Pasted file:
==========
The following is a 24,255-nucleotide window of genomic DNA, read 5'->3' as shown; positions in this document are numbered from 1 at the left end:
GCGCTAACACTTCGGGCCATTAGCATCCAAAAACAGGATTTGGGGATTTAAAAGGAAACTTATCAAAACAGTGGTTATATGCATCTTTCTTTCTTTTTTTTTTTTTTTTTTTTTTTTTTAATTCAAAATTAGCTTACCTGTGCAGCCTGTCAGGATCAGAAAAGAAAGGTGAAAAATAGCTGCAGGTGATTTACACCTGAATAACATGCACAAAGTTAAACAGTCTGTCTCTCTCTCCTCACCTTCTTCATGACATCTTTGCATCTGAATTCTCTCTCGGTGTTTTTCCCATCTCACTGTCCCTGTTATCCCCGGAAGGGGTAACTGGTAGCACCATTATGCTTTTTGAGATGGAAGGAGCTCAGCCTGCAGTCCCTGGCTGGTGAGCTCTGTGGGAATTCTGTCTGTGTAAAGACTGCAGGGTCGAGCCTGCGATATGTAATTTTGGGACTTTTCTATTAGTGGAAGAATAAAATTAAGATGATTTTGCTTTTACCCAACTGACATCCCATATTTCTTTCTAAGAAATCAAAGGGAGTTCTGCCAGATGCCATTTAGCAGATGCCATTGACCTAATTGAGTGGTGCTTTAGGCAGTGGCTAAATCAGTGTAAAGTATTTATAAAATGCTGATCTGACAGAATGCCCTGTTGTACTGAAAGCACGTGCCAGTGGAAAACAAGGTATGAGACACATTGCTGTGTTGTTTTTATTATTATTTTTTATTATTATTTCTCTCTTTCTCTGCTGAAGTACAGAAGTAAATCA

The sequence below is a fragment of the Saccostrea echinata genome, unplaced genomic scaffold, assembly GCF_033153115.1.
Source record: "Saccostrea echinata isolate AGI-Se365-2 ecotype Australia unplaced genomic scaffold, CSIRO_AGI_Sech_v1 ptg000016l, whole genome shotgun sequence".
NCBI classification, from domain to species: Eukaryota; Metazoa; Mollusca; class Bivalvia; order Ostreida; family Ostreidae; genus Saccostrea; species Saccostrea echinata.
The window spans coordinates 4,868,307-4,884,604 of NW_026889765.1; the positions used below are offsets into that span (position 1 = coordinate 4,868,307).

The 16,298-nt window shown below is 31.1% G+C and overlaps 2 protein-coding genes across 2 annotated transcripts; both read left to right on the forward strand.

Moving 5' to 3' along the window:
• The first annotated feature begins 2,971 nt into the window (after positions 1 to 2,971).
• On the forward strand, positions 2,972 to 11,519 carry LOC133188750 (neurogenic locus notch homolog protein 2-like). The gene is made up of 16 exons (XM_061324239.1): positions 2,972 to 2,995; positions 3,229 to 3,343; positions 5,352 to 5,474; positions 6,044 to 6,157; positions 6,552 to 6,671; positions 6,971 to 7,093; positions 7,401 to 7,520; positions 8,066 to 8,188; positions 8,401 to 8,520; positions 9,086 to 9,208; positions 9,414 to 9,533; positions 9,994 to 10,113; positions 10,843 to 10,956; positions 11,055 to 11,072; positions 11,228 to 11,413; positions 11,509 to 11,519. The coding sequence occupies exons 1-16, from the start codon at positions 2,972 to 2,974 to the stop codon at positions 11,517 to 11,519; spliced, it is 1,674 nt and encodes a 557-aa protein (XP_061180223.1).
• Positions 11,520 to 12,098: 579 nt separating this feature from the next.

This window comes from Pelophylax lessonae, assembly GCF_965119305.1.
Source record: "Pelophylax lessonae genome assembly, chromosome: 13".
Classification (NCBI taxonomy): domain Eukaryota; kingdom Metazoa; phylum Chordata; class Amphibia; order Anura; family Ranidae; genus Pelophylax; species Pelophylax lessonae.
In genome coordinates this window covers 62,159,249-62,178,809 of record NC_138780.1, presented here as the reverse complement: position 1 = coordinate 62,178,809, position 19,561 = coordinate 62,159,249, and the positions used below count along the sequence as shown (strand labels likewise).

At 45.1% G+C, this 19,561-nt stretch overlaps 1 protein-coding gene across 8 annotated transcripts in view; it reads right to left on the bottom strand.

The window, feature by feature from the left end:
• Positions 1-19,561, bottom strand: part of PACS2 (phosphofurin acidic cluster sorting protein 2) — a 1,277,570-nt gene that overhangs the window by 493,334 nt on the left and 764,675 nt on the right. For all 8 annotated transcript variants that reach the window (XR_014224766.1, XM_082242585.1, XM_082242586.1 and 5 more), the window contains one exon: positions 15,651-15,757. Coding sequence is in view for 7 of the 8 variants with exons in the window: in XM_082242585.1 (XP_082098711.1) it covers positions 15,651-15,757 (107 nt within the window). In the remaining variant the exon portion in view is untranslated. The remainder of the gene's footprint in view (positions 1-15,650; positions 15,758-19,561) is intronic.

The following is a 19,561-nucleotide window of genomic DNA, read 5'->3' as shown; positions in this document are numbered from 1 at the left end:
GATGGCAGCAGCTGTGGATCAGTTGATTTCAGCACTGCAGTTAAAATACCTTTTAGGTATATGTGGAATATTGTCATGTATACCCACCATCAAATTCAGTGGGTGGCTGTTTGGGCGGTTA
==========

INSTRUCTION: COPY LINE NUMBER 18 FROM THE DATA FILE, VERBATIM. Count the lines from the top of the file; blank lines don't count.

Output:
• Positions 1-19,561, bottom strand: part of PACS2 (phosphofurin acidic cluster sorting protein 2) — a 1,277,570-nt gene that overhangs the window by 493,334 nt on the left and 764,675 nt on the right. For all 8 annotated transcript variants that reach the window (XR_014224766.1, XM_082242585.1, XM_082242586.1 and 5 more), the window contains one exon: positions 15,651-15,757. Coding sequence is in view for 7 of the 8 variants with exons in the window: in XM_082242585.1 (XP_082098711.1) it covers positions 15,651-15,757 (107 nt within the window). In the remaining variant the exon portion in view is untranslated. The remainder of the gene's footprint in view (positions 1-15,650; positions 15,758-19,561) is intronic.